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Elijah Series: Becoming a Person God Uses Greatly Pt. 3

Updated: May 2

Becoming a Person God Uses Greatly Pt. 3

Elijah the Tishbite, from Tishbe in Gilead, said to Ahab, “As certainly as the Lord God of Israel lives (whom I serve), there will be no dew or rain in the years ahead unless I give the command.”

1 Kings 17:1 (NET)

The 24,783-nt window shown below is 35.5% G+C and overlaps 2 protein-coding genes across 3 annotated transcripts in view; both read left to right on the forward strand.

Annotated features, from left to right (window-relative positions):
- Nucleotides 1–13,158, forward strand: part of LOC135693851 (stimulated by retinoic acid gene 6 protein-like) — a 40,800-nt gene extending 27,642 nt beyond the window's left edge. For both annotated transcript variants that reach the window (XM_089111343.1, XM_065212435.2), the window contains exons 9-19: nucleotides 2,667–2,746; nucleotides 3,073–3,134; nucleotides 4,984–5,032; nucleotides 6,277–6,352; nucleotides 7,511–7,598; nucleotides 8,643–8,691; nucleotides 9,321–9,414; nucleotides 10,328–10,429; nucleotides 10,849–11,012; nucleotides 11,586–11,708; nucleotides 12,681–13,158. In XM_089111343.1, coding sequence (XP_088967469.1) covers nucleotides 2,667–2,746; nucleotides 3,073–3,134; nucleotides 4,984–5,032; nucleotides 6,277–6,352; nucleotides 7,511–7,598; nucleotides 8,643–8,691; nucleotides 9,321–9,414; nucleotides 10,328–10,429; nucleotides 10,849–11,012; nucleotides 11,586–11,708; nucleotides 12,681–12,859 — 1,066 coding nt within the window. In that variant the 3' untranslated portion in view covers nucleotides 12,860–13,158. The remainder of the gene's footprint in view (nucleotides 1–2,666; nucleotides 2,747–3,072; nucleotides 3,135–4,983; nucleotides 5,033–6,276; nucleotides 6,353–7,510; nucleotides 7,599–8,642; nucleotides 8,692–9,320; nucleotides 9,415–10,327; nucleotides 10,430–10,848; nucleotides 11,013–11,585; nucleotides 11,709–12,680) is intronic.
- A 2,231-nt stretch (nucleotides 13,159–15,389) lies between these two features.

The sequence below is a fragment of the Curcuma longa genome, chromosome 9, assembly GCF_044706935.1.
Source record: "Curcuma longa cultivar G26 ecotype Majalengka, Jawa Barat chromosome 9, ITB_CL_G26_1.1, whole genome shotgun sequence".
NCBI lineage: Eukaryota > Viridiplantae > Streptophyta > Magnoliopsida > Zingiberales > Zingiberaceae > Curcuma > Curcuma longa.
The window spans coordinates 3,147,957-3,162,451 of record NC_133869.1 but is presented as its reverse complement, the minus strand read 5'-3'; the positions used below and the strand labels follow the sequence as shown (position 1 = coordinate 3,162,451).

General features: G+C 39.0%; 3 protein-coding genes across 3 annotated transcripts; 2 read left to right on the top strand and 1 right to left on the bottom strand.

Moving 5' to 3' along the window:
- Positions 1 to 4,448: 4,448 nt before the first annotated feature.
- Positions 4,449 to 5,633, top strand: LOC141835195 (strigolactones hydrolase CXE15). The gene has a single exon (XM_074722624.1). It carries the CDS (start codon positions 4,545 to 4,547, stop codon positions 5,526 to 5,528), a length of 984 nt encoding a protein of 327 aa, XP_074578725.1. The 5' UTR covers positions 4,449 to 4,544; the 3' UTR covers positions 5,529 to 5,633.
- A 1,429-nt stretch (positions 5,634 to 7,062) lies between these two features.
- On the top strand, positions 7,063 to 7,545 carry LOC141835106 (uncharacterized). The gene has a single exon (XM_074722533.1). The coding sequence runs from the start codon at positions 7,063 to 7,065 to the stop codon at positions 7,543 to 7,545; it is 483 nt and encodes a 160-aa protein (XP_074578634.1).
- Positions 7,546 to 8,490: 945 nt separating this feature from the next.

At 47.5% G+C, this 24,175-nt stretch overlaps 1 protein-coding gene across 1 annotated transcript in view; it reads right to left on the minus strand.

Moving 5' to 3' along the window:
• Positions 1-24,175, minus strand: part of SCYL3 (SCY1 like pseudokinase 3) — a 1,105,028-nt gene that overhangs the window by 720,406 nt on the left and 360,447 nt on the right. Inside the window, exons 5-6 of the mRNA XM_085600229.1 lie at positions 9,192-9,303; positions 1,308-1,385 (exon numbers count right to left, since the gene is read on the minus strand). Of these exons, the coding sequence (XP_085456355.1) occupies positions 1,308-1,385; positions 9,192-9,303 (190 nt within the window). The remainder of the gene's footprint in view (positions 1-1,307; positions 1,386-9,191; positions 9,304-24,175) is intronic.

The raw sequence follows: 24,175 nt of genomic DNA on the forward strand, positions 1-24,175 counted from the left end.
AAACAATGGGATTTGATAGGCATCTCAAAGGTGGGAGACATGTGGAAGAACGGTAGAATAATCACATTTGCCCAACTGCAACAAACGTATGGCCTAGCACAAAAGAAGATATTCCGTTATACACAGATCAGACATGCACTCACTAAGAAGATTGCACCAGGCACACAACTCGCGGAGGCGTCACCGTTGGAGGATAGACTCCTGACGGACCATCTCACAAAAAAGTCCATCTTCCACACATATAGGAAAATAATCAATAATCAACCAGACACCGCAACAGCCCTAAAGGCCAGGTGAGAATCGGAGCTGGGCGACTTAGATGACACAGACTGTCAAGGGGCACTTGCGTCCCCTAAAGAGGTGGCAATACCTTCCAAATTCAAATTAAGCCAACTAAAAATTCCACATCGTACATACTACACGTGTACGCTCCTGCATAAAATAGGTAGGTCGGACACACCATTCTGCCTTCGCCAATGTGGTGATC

What are characteristics of the person God uses greatly? As we consider Elijah and his powerful ministry, we can discern common characteristics of those God has used throughout history. The first characteristic we considered is the fact that Elijah was a common man. He was from a small town in Gilead, which was a mountainous region. He would have lacked the education of those from a big city. He wore clothes which represented his rugged upbringing. Scripture says he wore a garment of animal hair with a belt (2 Kgs 1:8). He probably had an accent. Because of his country upbringing, those from the city would have looked down upon him. He was common; however, God has delighted to use people like this throughout history (1 Cor 1:26-31). The Bible is full of stories of God greatly using farmers, shepherds, and others who would have not been highly esteemed in society. Why? Because God’s power is made perfect in weakness (2 Cor 12:9), in people who will trust in him instead of their strength, riches, or education. The apostles were common men who lacked formal rabbinical training (Acts 4:13). When God does use somebody of great standing in society like Moses or Paul, he often makes them weak through their circumstances, so they can become humble and rely on God (Jam 4:10).